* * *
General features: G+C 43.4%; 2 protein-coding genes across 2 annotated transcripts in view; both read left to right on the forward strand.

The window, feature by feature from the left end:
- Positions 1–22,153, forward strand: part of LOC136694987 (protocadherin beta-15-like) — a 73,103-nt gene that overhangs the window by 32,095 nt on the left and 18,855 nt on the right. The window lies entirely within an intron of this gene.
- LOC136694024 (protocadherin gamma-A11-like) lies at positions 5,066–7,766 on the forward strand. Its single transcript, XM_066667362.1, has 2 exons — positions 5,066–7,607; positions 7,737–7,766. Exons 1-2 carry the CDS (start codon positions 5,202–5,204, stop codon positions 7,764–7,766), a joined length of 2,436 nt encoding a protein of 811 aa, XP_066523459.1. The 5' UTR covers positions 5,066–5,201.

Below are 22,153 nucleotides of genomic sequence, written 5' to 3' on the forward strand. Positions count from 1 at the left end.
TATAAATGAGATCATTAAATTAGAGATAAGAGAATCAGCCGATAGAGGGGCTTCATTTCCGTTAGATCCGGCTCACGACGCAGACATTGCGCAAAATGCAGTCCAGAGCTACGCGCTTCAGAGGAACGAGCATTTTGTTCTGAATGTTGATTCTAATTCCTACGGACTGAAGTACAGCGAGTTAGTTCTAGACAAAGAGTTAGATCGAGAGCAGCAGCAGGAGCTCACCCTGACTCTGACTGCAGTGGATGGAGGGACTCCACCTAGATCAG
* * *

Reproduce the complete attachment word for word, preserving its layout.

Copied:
General features: G+C 43.4%; 2 protein-coding genes across 2 annotated transcripts in view; both read left to right on the forward strand.

The window, feature by feature from the left end:
- Positions 1–22,153, forward strand: part of LOC136694987 (protocadherin beta-15-like) — a 73,103-nt gene that overhangs the window by 32,095 nt on the left and 18,855 nt on the right. The window lies entirely within an intron of this gene.
- LOC136694024 (protocadherin gamma-A11-like) lies at positions 5,066–7,766 on the forward strand. Its single transcript, XM_066667362.1, has 2 exons — positions 5,066–7,607; positions 7,737–7,766. Exons 1-2 carry the CDS (start codon positions 5,202–5,204, stop codon positions 7,764–7,766), a joined length of 2,436 nt encoding a protein of 811 aa, XP_066523459.1. The 5' UTR covers positions 5,066–5,201.

Below are 22,153 nucleotides of genomic sequence, written 5' to 3' on the forward strand. Positions count from 1 at the left end.
TATAAATGAGATCATTAAATTAGAGATAAGAGAATCAGCCGATAGAGGGGCTTCATTTCCGTTAGATCCGGCTCACGACGCAGACATTGCGCAAAATGCAGTCCAGAGCTACGCGCTTCAGAGGAACGAGCATTTTGTTCTGAATGTTGATTCTAATTCCTACGGACTGAAGTACAGCGAGTTAGTTCTAGACAAAGAGTTAGATCGAGAGCAGCAGCAGGAGCTCACCCTGACTCTGACTGCAGTGGATGGAGGGACTCCACCTAGATCAG